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Vol 23 No 4 April/May 2018

Book of the Month

Cover of Williams, Mortimer and Sunnucks: Executors, Administrators and Probate

Williams, Mortimer and Sunnucks: Executors, Administrators and Probate

Edited by: Alexander Learmonth, Charlotte Ford, Julia Clark, John Ross Martyn
Price: £295.00

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Court protection no 2
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Uk supremem 1 8
Williams published

Writing Chinese Laws: The Form and Function of Legal Statutes Found in the Qin Shuihudi Corpus


ISBN13: 9780815396925
To be Published: May 2018
Publisher: Routledge
Country of Publication: UK
Format: Hardback
Price: £115.00



The legal institutions of the short-lived Qin dynasty (221 BCE-207 BCE) have been vilified by history as harsh and draconian. Yet ironically, many Qin institutional features, such as written statutory law, were readily adopted by subsequent dynasties as the primary means for maintaining administrative and social control.

This book utilizes both traditional texts and archeologically excavated materials to explore how these influential Qin legal institutions developed. Firstly, it investigates the socio-political conditions which led to the production of law in written form. It then goes on to consider how the intended function of written law influenced the linguistic composition of legal statutes, as well as their physical construction. Using a function and form approach, it specifically analyses the Shuihudi legal corpus. However, unlike many previous studies of Chinese legal manuscripts, which have focused on codicological issues of transcription and translation, this book considers the linguistic aspects of these manuscripts and thus their importance for understanding the development of early Chinese legal thought.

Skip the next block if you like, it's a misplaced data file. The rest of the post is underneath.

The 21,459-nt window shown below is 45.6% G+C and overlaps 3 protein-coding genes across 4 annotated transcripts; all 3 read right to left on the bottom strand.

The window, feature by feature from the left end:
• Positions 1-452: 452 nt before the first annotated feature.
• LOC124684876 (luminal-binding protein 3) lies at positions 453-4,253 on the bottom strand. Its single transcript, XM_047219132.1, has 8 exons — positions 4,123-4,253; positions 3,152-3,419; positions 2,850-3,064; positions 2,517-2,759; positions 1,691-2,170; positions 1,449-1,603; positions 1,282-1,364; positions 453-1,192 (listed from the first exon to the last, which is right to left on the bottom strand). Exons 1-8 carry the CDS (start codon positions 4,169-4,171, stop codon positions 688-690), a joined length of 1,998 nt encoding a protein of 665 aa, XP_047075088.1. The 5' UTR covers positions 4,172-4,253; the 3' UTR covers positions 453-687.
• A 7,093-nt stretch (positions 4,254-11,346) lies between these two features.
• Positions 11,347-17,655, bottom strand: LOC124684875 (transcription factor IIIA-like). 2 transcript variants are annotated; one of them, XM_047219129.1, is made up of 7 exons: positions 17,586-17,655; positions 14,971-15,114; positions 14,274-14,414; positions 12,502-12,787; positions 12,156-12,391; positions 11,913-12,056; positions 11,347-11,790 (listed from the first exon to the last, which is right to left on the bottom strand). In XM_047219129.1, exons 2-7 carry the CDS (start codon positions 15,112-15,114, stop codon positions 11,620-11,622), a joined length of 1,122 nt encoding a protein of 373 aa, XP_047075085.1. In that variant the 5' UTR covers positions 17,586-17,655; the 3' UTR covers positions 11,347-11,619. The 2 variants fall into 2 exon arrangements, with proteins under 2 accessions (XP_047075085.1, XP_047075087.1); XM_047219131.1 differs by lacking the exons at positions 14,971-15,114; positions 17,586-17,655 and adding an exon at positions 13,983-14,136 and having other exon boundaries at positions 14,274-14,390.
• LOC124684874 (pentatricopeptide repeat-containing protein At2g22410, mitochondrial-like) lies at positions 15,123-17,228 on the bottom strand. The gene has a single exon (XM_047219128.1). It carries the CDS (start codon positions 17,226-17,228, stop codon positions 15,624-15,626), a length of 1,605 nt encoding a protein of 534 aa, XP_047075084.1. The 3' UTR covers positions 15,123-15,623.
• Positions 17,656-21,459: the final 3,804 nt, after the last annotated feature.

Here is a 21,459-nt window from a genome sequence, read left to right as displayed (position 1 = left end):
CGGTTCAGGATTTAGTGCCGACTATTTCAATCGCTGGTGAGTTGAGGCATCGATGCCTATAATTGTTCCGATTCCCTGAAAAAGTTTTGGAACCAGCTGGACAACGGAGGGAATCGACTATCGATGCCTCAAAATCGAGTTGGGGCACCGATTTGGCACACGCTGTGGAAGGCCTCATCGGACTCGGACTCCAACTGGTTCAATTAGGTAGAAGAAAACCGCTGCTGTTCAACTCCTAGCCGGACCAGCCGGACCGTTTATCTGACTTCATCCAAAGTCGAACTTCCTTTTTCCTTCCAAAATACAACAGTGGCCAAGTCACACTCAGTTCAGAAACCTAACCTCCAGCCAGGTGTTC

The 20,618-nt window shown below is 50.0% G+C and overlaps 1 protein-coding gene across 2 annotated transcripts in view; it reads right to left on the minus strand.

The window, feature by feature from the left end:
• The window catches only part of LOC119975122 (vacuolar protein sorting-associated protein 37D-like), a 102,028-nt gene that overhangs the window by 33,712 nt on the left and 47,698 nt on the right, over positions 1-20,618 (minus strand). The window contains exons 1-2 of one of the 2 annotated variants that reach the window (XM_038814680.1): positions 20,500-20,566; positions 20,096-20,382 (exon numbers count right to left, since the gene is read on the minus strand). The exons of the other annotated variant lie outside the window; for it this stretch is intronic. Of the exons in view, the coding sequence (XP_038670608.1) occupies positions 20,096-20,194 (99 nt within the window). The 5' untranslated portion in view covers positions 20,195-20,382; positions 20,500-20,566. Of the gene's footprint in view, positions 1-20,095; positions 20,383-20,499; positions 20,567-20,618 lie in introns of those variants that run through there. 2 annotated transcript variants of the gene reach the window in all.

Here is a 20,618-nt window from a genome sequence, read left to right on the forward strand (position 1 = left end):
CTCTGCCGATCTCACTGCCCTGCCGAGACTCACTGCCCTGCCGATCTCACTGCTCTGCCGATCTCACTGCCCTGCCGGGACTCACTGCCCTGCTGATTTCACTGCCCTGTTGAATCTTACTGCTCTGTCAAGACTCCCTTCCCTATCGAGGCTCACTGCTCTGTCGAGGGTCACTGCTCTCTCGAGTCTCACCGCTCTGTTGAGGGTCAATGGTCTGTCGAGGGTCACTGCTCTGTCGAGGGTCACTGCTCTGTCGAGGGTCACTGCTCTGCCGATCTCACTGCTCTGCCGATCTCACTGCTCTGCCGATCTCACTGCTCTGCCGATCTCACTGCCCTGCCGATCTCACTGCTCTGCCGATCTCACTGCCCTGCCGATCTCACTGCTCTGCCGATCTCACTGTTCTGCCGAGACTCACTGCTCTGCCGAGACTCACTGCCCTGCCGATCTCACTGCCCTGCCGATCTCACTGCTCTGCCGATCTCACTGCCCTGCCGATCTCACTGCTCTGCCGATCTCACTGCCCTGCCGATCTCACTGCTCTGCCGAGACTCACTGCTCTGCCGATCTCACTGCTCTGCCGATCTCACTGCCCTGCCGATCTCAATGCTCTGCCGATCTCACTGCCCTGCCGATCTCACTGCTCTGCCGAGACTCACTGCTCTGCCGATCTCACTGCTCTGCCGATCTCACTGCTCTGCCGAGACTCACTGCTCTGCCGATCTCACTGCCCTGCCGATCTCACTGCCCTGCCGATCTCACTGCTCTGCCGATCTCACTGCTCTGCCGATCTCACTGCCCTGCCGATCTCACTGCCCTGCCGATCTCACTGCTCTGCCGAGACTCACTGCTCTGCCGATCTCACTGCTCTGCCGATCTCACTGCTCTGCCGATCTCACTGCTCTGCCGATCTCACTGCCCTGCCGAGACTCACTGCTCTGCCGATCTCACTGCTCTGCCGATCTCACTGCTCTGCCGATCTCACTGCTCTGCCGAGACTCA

Writing Chinese Laws will be useful to students and scholars of Chinese Studies, as well as Asian law and history more generally.

Subjects:
Legal History, Other Jurisdictions , China
Contents:
1. Introduction
2. Social Change and Written Law in Pre-Imperial China
3. Inscribing Control in Qin
4. The Anatomy of a Qin Legal Statute I
5. The Anatomy of a Qin Legal Statute II
6. Conclusion